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Legislative News and Views - Rep. Josh Heintzeman (R)

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Legislative Update (3-21-16)

Monday, March 21, 2016

Dear Neighbors,

Below is a column I wrote that was published in the Brainerd Daily Dispatch over the weekend, previewing this year's legislative session. Please take a moment to give it a read!

The 2016 session is officially underway as lawmakers returned to St. Paul last week for what will be an unusually short session due to ongoing renovations at the Capitol. 

Despite the shorter session, there are a number of big issues that will be debated this year. Among my priorities this session is passing a tax bill that brings much needed relief to Minnesotans, a long term transportation bill that addresses our roads and bridges—without increasing the gas tax, and exploring additional ways we can help folks who are struggling with the effects of MNsure.

The biggest factor shaping this year’s legislative session is the state’s projected $900 million budget surplus. As you can imagine, there are a number of advocacy groups, agencies, and lawmakers who are promoting different ways they would like to see the surplus utilized.

Simply put, such a large budget surplus indicates that the state is taking in more money than it needs.

Given this, a top priority this session is bringing much needed tax relief to hard working Minnesotans. This means working with fellow lawmakers to pass legislation that helps all Minnesotans—middle class families, college students, seniors, veterans, small businesses, and more.

For myself, this means advocating for a repeal of the state’s tax on social security benefits and military pensions.

Minnesota is currently one of only a handful of states that tax both social security benefits and military pensions. Given the fixed incomes that many seniors live on and the rising cost of living, repealing this tax would serve as a raise for many seniors.

Additionally, repealing the veterans’ pension tax would attract a highly skilled, highly motivated group of people that often begin a career after serving our nation.

In addition to tax relief, I will be working on continued reforms to MNsure. The problems facing MNsure have been well documented as thousands of Minnesotans have seen their premiums skyrocket over the last several years.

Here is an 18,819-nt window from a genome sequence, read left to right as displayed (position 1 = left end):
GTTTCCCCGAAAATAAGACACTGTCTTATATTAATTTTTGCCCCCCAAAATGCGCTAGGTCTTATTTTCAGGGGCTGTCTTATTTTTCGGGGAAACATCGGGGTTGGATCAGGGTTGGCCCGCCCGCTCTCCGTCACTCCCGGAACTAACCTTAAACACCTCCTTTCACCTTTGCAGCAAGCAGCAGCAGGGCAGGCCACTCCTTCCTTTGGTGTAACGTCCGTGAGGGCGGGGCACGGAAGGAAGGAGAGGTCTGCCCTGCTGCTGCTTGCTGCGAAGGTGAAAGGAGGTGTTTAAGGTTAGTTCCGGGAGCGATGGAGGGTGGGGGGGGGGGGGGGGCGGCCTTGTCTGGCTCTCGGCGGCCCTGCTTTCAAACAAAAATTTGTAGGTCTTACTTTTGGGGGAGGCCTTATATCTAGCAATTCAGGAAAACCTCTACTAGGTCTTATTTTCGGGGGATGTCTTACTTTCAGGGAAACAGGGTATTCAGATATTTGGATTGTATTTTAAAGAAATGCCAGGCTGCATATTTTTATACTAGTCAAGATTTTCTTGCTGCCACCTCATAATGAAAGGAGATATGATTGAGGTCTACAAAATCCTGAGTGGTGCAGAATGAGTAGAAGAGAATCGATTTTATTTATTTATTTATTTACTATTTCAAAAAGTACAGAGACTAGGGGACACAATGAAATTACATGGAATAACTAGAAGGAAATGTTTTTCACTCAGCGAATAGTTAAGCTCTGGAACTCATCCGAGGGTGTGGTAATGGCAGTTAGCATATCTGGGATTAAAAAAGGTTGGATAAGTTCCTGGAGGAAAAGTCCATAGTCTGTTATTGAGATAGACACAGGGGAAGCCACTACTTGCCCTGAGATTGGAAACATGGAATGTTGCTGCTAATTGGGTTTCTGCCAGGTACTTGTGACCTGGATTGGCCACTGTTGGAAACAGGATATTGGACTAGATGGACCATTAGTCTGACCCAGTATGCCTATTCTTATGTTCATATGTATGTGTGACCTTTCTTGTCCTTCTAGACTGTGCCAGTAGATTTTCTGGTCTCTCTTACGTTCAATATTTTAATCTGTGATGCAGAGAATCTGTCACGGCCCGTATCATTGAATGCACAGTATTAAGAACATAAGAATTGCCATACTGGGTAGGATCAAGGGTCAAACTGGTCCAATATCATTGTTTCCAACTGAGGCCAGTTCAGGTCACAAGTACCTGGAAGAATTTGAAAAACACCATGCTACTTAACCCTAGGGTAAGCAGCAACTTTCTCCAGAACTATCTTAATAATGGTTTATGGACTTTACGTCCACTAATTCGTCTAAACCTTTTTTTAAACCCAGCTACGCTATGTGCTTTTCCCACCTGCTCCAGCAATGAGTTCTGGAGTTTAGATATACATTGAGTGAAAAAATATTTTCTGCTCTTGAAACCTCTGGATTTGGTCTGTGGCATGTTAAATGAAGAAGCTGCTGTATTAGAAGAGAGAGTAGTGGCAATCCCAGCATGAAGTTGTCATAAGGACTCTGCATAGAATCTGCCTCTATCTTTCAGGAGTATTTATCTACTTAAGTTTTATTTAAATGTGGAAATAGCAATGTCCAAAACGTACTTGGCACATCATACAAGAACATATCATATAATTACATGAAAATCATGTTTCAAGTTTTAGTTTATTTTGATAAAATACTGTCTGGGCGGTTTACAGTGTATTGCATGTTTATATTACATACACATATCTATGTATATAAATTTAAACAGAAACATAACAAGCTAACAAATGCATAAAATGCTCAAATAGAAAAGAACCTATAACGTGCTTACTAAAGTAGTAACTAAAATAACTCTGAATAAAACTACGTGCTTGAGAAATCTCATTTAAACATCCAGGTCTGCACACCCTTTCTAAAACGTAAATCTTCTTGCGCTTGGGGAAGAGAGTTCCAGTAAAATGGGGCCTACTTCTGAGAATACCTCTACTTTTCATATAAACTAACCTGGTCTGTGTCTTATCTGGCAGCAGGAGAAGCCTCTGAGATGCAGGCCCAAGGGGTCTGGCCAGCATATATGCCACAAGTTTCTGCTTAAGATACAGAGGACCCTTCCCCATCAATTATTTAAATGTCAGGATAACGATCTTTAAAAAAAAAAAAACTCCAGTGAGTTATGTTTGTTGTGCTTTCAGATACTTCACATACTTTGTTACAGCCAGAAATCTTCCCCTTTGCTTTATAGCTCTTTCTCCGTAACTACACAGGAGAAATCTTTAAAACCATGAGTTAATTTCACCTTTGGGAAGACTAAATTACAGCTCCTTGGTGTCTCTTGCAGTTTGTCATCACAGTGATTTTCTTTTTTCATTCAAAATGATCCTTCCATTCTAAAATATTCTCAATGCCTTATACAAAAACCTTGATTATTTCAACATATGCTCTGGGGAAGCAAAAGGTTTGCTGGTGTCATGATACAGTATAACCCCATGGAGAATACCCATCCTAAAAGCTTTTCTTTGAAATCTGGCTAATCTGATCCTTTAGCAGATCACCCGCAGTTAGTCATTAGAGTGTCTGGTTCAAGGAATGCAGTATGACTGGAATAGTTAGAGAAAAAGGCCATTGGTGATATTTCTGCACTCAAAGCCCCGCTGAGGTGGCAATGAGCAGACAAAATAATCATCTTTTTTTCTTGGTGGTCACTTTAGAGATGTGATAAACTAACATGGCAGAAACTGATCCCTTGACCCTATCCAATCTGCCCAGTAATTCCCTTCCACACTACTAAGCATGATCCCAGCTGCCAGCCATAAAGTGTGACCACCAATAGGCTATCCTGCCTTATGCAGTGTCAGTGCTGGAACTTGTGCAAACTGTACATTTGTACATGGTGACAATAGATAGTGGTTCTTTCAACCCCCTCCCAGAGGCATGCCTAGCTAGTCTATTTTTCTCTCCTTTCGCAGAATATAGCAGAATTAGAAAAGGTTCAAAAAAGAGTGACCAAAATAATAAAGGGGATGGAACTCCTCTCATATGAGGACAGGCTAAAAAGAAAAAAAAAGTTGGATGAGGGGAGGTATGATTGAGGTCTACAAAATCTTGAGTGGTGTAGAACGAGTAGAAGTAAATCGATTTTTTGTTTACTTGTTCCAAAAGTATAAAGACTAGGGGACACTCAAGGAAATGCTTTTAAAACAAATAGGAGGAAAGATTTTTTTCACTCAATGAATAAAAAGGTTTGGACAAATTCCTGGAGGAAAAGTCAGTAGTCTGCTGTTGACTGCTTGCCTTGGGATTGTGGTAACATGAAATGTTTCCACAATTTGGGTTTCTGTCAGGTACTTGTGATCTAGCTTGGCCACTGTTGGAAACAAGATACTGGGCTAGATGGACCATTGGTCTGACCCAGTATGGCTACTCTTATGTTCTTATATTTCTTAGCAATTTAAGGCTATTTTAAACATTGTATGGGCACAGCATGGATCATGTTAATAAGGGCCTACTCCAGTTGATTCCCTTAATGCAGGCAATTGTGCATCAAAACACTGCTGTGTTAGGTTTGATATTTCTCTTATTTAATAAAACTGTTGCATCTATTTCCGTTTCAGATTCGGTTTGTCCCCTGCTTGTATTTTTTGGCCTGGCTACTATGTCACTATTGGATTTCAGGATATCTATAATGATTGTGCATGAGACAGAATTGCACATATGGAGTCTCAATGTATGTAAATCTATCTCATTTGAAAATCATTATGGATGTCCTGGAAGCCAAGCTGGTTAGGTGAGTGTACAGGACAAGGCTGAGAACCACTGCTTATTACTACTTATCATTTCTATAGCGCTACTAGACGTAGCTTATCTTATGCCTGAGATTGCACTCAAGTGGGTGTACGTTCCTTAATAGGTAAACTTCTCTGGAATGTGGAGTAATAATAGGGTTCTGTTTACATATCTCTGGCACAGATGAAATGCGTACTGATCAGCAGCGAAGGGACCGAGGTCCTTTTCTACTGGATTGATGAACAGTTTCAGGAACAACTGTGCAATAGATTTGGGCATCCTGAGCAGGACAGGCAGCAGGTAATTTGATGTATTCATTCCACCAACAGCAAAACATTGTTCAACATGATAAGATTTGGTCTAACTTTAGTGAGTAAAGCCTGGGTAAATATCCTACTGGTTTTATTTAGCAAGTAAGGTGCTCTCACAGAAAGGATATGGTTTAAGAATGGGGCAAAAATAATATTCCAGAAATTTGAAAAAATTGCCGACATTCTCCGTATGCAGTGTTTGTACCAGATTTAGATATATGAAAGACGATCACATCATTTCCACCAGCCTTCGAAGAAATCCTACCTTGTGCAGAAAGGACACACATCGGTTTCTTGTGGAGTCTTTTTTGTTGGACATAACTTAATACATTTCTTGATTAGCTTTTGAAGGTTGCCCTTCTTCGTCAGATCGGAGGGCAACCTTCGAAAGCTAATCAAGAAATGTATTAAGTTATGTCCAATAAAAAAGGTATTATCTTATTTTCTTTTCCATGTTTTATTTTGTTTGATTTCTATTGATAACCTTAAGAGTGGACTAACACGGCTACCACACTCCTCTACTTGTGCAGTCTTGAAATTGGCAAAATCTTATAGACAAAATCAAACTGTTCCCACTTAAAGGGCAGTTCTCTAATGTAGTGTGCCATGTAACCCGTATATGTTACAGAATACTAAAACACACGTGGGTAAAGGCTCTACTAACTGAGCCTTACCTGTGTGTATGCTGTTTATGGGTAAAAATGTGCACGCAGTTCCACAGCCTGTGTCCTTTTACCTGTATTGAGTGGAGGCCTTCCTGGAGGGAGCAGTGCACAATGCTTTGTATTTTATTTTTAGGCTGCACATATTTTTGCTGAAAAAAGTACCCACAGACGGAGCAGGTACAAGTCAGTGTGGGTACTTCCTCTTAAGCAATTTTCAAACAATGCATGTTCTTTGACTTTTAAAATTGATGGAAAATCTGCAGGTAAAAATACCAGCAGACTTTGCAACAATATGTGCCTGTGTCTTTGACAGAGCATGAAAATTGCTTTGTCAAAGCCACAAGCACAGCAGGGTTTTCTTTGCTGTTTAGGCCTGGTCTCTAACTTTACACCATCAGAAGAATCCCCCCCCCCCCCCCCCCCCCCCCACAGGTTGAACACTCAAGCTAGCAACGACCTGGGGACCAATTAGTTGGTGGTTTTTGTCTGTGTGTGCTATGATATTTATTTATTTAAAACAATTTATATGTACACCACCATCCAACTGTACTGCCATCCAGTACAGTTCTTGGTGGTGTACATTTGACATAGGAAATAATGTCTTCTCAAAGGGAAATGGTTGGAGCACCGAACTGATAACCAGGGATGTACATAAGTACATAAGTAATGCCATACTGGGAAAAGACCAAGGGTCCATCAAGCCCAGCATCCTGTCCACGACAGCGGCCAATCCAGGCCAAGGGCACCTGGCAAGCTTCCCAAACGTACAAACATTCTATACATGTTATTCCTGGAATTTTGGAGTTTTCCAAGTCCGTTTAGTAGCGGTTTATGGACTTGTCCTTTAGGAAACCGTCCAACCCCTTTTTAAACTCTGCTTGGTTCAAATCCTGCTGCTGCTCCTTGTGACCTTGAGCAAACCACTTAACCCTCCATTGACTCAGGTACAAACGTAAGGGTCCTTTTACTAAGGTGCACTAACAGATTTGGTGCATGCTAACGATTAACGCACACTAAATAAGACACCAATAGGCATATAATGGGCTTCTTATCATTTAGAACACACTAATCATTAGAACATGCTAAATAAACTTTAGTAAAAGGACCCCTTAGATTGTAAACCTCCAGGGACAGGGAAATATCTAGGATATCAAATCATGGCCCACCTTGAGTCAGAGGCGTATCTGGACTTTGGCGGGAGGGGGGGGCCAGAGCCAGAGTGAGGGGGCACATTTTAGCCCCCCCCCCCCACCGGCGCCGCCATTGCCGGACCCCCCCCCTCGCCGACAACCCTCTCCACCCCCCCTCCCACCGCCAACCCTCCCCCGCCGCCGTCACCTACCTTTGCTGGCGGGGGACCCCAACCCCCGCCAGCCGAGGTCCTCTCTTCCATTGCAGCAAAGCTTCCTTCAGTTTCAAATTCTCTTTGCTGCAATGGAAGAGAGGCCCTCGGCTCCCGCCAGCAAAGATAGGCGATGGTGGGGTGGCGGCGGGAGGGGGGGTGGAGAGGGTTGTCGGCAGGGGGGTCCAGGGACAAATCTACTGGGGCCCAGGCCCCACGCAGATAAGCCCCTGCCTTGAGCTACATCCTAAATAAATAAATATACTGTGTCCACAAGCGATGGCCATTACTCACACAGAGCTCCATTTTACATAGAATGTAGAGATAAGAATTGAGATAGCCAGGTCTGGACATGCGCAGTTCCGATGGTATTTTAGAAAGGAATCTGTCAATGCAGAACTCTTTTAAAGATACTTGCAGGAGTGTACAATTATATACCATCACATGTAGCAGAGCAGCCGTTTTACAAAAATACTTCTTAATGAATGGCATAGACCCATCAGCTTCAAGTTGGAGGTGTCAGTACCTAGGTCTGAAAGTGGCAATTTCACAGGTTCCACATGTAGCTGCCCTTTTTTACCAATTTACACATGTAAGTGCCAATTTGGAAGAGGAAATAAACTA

In our area, the average monthly premium for a 40 year old in 2014 was $189. Beginning in January, that number rose to $281. For a family of four, they saw their rates rise 52 percent from $626 in 2014 to $952 in 2016.

To make matters worse, we found out this month that there are still thousands of customers who have not received 1095-A forms from MNsure.

Minnesotans who obtain insurance coverage through MNsure must have their 1095-A form before they're able to complete their taxes. Delays in distributing these forms could force Minnesotans to have to file extensions or pay late penalties from the federal government.

While MNsure has promised that they will get these forms out in time, it remains to be seen if deadlines will be made.

I am hopeful that we will be able to pass reforms that give Minnesotans more choice and increased competition in the marketplace in an effort to drive down costs that are having serious ramifications on Minnesota families.

Finally, I am committed to working with my colleagues to pass a transportation bill that makes significant investments in our aging roads and bridges—without a harmful gas tax increase.

The vast majority of Minnesotans are opposed to a gas tax increase and instead support a plan put forth by the House last year that would invest nearly $7 billion over the next 10 years into our roads and bridges—all without raising the gas tax.

Unfortunately, as we saw this week with Governor Dayton’s supplemental budget proposal, the gas tax increase is not dead. However, with a $900 million budget surplus and a $2 billion tax increase from 2013 still fresh in folks’ minds, it doesn’t make a lot of sense to ask Minnesotans to continue to give more and more of their hard earned money.

While session will be short, I am optimistic that we can accomplish important work this year if we focus on the things that matter most to the people we are so fortunate to represent.

As always, please do not hesitate to contact me if you have any questions or concerns. I can be reached by phone at 651-296-4333 or via email at  It would be great to hear from you.